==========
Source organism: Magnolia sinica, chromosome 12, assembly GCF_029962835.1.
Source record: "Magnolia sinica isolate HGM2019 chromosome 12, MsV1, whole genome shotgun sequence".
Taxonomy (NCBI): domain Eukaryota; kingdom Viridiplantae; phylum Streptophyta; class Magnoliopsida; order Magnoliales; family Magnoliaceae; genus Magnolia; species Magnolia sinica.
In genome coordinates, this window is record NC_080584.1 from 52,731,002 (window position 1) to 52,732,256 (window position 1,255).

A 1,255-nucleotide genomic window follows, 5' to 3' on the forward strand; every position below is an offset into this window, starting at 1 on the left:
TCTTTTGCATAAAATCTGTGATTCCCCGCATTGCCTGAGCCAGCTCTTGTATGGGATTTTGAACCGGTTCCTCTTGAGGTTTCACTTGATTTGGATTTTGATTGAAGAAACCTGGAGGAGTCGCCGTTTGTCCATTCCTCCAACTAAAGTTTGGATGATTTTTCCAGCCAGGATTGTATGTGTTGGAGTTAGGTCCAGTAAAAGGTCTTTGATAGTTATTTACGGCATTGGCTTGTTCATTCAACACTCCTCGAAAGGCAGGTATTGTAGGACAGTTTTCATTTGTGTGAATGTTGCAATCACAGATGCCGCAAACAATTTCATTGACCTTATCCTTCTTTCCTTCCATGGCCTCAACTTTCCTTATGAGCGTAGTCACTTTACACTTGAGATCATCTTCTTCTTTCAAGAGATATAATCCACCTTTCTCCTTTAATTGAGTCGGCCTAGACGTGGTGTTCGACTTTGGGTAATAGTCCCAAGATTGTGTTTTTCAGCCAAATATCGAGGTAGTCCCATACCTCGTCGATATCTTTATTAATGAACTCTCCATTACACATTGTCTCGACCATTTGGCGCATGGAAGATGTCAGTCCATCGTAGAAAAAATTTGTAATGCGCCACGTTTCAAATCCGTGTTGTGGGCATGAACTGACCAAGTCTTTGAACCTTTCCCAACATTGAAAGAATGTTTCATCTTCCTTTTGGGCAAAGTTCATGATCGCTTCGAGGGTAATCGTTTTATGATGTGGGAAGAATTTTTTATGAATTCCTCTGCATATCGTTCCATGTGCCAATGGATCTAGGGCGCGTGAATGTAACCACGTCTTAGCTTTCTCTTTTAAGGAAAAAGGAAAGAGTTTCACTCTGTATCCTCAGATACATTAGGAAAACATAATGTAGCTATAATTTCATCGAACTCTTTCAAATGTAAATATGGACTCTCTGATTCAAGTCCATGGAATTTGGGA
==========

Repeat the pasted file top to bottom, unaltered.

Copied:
Source organism: Magnolia sinica, chromosome 12, assembly GCF_029962835.1.
Source record: "Magnolia sinica isolate HGM2019 chromosome 12, MsV1, whole genome shotgun sequence".
Taxonomy (NCBI): domain Eukaryota; kingdom Viridiplantae; phylum Streptophyta; class Magnoliopsida; order Magnoliales; family Magnoliaceae; genus Magnolia; species Magnolia sinica.
In genome coordinates, this window is record NC_080584.1 from 52,731,002 (window position 1) to 52,732,256 (window position 1,255).

A 1,255-nucleotide genomic window follows, 5' to 3' on the forward strand; every position below is an offset into this window, starting at 1 on the left:
TCTTTTGCATAAAATCTGTGATTCCCCGCATTGCCTGAGCCAGCTCTTGTATGGGATTTTGAACCGGTTCCTCTTGAGGTTTCACTTGATTTGGATTTTGATTGAAGAAACCTGGAGGAGTCGCCGTTTGTCCATTCCTCCAACTAAAGTTTGGATGATTTTTCCAGCCAGGATTGTATGTGTTGGAGTTAGGTCCAGTAAAAGGTCTTTGATAGTTATTTACGGCATTGGCTTGTTCATTCAACACTCCTCGAAAGGCAGGTATTGTAGGACAGTTTTCATTTGTGTGAATGTTGCAATCACAGATGCCGCAAACAATTTCATTGACCTTATCCTTCTTTCCTTCCATGGCCTCAACTTTCCTTATGAGCGTAGTCACTTTACACTTGAGATCATCTTCTTCTTTCAAGAGATATAATCCACCTTTCTCCTTTAATTGAGTCGGCCTAGACGTGGTGTTCGACTTTGGGTAATAGTCCCAAGATTGTGTTTTTCAGCCAAATATCGAGGTAGTCCCATACCTCGTCGATATCTTTATTAATGAACTCTCCATTACACATTGTCTCGACCATTTGGCGCATGGAAGATGTCAGTCCATCGTAGAAAAAATTTGTAATGCGCCACGTTTCAAATCCGTGTTGTGGGCATGAACTGACCAAGTCTTTGAACCTTTCCCAACATTGAAAGAATGTTTCATCTTCCTTTTGGGCAAAGTTCATGATCGCTTCGAGGGTAATCGTTTTATGATGTGGGAAGAATTTTTTATGAATTCCTCTGCATATCGTTCCATGTGCCAATGGATCTAGGGCGCGTGAATGTAACCACGTCTTAGCTTTCTCTTTTAAGGAAAAAGGAAAGAGTTTCACTCTGTATCCTCAGATACATTAGGAAAACATAATGTAGCTATAATTTCATCGAACTCTTTCAAATGTAAATATGGACTCTCTGATTCAAGTCCATGGAATTTGGGA